This past Friday, over 250 of my compensation colleagues and I had the great pleasure of connecting with Charles H. Green (CEO of Trusted Advisor Associates, author of the Trust Matters blog and co-author of the best-selling classic The Trusted Advisor) who, as keynote speaker for the Twin Cities Compensation Network annual meeting, talked with us about trust-based relationships.
For compensation professionals (and let's face it, this is true for everyone in HR), growing in our careers and in our value to the organizations we serve means moving beyond the role of technical expert to that of trusted business advisor. It isn't an easy bridge to cross; getting there requires much more than simply putting the words on our business cards. It requires building trust-based relationships with those we serve.
Charlie had a lot to share with us in this regard, based not only on his long experience in the field (and some great war stories) but also the extensive research that he and his colleagues have done. This research has been done via the Trust Equation (a deconstructive, analytical model of trustworthiness) and the Trust Quotient (TQ - a metricized form of the Trust Equation). The TQ has been taken by over 15,000 people, and careful analysis of the results has positioned Charlie and his colleagues with some interesting insights about the nature of trust. The TQ has also allowed them to create a unique profiling approach, the Trust TemperamentTM, which reflects an individual's innate preference for building trust.
A few of my many takeaways from Friday's presentation:
Trustworthiness is inversely related to your degree of self-orientation. This is immediately evident simply by looking at the Trust Equation. The more self-oriented you are, the less likely you are to be perceived as trustworthy by others. The HR profession tends to be enormously self-oriented; I covered this in a post last year (Trust Me, I'm From HR) which featured some of Charlie's writing on the topic. Sorry, but I believe it's true - and the sooner we face up to this and address it, the better off we'll all be.
Expertise doesn't buy you trust. In discussing Trust Temperaments, Charlie noted the probability that many (perhaps most) of us in the compensation profession fall into the profile of the "Expert". This is the most common of the six Temperaments - particularly in consulting firms where it accounts for nearly half of the people tested. It also falls near the bottom of the scale in terms of its effectiveness. What does this tell us? That getting your "technical expertise" ticket stamped is necessary, but not sufficient for earning the right to provide trusted advice. Being trusted demands switching our orientation away from ourselves to our clients or, as Charlie puts it, "getting out of our own heads."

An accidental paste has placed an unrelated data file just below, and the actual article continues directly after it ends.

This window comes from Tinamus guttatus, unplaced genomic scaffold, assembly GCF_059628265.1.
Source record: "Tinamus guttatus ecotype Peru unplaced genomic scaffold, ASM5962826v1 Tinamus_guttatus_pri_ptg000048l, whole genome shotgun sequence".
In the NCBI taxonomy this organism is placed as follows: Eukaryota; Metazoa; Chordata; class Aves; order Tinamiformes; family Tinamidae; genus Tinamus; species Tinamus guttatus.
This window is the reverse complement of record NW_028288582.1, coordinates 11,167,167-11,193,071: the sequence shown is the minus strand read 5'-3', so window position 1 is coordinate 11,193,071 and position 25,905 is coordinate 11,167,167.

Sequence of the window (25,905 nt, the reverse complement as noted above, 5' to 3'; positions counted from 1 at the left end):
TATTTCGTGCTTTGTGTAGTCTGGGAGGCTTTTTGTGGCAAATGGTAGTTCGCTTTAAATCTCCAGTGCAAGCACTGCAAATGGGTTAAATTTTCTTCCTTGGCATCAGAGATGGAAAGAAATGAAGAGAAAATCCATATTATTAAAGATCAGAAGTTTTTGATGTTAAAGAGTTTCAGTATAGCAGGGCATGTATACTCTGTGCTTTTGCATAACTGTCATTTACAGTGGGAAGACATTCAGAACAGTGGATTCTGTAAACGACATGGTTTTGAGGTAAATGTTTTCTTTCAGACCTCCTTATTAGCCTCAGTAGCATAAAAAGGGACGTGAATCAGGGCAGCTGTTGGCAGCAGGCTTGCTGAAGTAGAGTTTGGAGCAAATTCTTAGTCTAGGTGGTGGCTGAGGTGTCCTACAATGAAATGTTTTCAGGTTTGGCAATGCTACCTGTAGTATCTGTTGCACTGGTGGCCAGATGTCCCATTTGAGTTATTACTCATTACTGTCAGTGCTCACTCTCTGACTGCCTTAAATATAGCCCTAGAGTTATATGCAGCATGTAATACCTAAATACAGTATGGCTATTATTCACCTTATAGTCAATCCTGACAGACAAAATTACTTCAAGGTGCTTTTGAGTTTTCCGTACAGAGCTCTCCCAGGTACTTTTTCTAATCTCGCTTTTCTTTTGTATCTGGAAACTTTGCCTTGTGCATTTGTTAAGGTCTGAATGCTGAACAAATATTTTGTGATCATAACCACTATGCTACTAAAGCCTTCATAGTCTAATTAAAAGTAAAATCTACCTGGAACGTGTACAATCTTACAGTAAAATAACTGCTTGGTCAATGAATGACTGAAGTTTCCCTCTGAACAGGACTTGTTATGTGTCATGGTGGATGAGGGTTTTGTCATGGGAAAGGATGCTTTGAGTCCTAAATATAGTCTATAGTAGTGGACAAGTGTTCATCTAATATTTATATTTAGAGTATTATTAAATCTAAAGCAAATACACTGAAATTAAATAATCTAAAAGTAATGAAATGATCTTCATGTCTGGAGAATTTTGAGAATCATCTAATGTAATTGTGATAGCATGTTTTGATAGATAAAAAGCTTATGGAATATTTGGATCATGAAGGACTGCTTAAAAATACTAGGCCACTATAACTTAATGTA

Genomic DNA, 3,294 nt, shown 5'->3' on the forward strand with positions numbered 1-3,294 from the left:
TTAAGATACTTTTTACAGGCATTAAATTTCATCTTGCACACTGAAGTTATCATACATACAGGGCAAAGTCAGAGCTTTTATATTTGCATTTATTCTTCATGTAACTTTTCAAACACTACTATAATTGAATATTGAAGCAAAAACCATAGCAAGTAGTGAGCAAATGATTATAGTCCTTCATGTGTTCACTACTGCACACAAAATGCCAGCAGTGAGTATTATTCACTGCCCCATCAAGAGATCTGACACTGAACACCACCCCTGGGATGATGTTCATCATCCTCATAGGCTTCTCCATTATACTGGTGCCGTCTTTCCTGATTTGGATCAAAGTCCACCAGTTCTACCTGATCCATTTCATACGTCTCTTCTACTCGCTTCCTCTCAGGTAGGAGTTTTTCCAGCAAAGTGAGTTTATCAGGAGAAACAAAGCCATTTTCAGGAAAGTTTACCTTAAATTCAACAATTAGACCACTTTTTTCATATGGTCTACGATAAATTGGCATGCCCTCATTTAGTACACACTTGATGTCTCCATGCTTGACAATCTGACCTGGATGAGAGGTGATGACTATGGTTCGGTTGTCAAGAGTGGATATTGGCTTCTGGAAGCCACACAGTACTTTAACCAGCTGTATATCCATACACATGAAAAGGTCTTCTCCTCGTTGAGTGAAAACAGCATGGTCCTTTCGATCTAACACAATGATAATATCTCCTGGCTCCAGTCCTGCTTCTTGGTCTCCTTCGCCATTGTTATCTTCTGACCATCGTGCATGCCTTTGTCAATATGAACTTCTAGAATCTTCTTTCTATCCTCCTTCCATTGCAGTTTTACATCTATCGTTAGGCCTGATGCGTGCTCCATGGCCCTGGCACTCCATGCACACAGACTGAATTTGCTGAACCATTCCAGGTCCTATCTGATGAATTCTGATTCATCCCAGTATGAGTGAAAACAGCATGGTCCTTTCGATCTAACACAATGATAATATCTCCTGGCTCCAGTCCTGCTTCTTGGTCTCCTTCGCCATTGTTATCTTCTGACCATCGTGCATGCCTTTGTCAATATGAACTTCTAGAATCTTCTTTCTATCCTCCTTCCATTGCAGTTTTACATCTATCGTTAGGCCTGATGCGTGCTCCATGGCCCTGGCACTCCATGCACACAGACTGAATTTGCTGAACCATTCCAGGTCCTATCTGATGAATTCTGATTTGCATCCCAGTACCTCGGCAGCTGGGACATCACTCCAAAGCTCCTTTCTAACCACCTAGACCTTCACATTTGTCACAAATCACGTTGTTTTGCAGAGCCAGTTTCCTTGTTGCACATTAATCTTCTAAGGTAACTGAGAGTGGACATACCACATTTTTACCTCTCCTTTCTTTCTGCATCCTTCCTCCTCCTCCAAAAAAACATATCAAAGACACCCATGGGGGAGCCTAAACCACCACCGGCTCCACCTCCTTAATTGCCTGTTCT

To help us on the path to improving trust in our relationships, and as a special gift from the Twin Cities Comp Network to our members, Charlie left us with copies of his newly published companion (written with his partner Andrea P. Howe) to the original Trusted Advisor - the Trusted Advisor Fieldbook. I had the chance to crack mine open over the weekend and start diving into it. Not only is it a great primer on trust and trustworthiness - much like what Charlie shared with all of us on Friday - but it is chock full of stories and examples, exercises and worksheets, and actionable to-do lists and coaching ideas. A great resource for those of us looking to grow beyond mere technical expertise to the role of trusted business advisor for those we serve.
A hearty thanks to Charlie for the time he spent with our group (and a hot tip to any of my HR peers who may be looking for an entertaining and informative keynote speaker on a very timely topic for our profession)!